The emerging Sino-American trade war was caused by structural flaws on both sides that long predate Donald Trump’s presidency. It also reflects the convergence of economic competition and national security concerns, against the background of the shift to a multipolar global order.
Annual rains have hit Kenya especially hard this year, causing havoc in the capital. But there is a silver lining amid the gloom: weather-related infrastructure challenges have pushed bureaucrats to tackle old issues like corruption and mismanagement with a renewed sense of urgency.
Of the three main contenders in Mexico’s presidential election, none was as ill-prepared as the winner, Andrés Manuel López Obrador, to manage the bully in the White House. Now Mexicans will have to face the consequences of their choice, just as their country – more than most – must face the consequences of Americans’ choice in 2016.
Immediately after his 2015 election, Tanzanian President John Magufuli appeared poised to lead one of Africa’s most stable democracies to a bright future. Instead, he has launched an intensifying campaign of repression against journalists, human rights activists, and civil-society organizations.
Mexico is already a deeply polarized country, so the last thing it needs is a president who practices a politics of division, however fiscally prudent he may be. But that is almost certainly what it will get when, as seems likely, voters elect Andrés Manuel López Obrador on July 1.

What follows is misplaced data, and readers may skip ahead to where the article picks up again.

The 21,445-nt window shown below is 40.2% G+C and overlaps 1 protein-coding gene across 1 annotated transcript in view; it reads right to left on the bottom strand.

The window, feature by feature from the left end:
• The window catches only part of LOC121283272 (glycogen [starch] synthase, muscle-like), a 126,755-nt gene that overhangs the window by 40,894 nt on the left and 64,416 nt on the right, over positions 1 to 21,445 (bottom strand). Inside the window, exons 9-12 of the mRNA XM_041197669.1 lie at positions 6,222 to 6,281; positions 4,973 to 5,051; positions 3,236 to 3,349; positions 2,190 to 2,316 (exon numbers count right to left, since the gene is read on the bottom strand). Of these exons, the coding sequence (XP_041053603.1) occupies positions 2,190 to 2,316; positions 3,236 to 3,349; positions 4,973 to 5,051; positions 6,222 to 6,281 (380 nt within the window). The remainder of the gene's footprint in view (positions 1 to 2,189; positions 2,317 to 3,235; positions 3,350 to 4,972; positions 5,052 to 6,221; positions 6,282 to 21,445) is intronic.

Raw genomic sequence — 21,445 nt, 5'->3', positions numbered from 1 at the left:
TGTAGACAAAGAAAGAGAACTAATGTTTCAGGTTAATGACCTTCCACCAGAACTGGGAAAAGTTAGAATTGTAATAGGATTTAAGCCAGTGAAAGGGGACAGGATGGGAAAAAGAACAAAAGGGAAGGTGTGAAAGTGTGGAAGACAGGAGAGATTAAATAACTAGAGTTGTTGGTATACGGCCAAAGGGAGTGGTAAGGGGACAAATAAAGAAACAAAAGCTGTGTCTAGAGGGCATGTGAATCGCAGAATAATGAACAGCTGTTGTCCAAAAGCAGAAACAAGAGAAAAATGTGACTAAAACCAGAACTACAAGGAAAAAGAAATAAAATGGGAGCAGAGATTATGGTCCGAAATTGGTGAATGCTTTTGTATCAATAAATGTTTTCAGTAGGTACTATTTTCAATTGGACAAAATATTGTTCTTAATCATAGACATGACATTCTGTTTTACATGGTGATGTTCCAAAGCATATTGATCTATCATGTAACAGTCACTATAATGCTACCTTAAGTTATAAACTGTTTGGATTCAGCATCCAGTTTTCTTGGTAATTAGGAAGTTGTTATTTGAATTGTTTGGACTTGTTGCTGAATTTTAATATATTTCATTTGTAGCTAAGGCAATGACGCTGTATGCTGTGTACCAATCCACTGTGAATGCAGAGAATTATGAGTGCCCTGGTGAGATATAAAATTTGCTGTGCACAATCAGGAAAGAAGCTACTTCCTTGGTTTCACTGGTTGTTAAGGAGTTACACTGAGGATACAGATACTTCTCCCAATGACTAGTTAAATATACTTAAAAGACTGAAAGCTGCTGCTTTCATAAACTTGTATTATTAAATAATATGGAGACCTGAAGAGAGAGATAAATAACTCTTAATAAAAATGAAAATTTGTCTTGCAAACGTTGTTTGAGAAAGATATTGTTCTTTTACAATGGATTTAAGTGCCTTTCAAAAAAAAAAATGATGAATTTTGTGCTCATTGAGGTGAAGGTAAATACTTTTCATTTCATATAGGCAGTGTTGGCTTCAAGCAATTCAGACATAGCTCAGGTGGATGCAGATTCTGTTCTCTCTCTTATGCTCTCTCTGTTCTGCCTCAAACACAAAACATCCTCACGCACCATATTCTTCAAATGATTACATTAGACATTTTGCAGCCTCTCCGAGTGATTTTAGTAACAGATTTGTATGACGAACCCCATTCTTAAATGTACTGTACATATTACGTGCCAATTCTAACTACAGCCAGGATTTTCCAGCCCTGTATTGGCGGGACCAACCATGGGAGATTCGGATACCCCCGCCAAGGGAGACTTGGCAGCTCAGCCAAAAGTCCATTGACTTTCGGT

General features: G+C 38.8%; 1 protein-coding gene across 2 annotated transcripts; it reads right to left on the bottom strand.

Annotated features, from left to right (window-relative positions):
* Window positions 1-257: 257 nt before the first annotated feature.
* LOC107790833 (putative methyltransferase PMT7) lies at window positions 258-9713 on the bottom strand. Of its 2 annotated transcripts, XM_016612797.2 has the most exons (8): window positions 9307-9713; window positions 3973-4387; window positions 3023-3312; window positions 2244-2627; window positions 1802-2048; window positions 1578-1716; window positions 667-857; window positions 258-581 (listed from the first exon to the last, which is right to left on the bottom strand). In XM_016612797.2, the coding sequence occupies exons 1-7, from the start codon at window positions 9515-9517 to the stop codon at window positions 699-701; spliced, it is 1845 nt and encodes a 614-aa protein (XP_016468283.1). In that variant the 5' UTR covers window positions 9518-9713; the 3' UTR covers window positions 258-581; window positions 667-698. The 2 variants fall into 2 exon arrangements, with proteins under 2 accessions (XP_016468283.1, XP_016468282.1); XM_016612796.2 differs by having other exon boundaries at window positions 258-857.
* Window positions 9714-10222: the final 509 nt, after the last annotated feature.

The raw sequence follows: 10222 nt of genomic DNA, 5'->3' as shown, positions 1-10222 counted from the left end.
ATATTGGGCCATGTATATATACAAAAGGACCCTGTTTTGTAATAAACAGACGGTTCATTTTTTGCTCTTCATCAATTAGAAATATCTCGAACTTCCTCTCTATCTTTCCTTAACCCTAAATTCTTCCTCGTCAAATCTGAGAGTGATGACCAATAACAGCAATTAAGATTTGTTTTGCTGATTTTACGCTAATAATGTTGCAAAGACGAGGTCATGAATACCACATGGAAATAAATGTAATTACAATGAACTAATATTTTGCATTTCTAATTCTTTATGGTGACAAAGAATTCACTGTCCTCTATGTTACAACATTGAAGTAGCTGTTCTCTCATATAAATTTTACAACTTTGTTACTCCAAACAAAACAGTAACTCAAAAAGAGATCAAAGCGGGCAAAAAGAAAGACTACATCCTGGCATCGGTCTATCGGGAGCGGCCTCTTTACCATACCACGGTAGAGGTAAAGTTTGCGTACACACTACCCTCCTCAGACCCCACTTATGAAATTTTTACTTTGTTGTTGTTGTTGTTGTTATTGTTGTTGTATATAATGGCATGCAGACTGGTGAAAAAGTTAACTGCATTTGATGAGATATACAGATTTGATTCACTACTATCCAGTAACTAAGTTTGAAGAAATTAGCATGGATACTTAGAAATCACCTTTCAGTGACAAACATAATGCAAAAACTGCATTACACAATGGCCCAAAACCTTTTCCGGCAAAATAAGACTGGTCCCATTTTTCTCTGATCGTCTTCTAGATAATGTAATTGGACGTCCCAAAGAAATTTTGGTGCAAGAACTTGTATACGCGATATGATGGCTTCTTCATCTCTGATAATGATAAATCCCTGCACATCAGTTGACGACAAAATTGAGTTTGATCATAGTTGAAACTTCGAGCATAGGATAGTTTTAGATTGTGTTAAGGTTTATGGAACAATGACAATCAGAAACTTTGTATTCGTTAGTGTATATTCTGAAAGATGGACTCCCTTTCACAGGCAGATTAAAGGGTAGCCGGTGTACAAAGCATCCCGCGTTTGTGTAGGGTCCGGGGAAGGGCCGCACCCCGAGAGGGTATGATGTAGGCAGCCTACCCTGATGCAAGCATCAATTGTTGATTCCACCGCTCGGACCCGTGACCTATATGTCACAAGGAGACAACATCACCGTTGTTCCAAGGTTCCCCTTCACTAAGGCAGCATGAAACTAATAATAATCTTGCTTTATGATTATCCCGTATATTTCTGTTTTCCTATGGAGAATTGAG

US President Donald Trump thinks that anti-immigrant rhetoric, with which he began his presidential campaign in June 2015, is what brought him victory, and that it will work again in November’s midterm congressional elections and when runs again in 2020. He might be right.
US President Donald Trump’s administration has based its decision to impose trade tariffs on China, and risk a broadly catastrophic trade war, on a report that does not stand up to scrutiny. The decision, it seems clear, was made before the report was even written.
The Trump administration seems to believe that America has reached a propitious moment in the economic cycle to play power politics. But can this approach offset the increasingly tenuous fundamentals of a saving-short US economy that continues to account for a disproportionate share of global military spending?
One of the best ways to bring electric power to millions in the Global South is to invest more in “mini-grids” – small, localized power plants and distribution networks that can cheaply serve remote communities. But for power generation to go small, big changes will be needed.
In the two years since the Brexit referendum, the United Kingdom’s global influence has been significantly diminished. A country that once punched above its weight in international affairs now only punches down, and Brexiteers’ aspiration to lead the vast “Anglosphere” into a brave new world has become a comical delusion.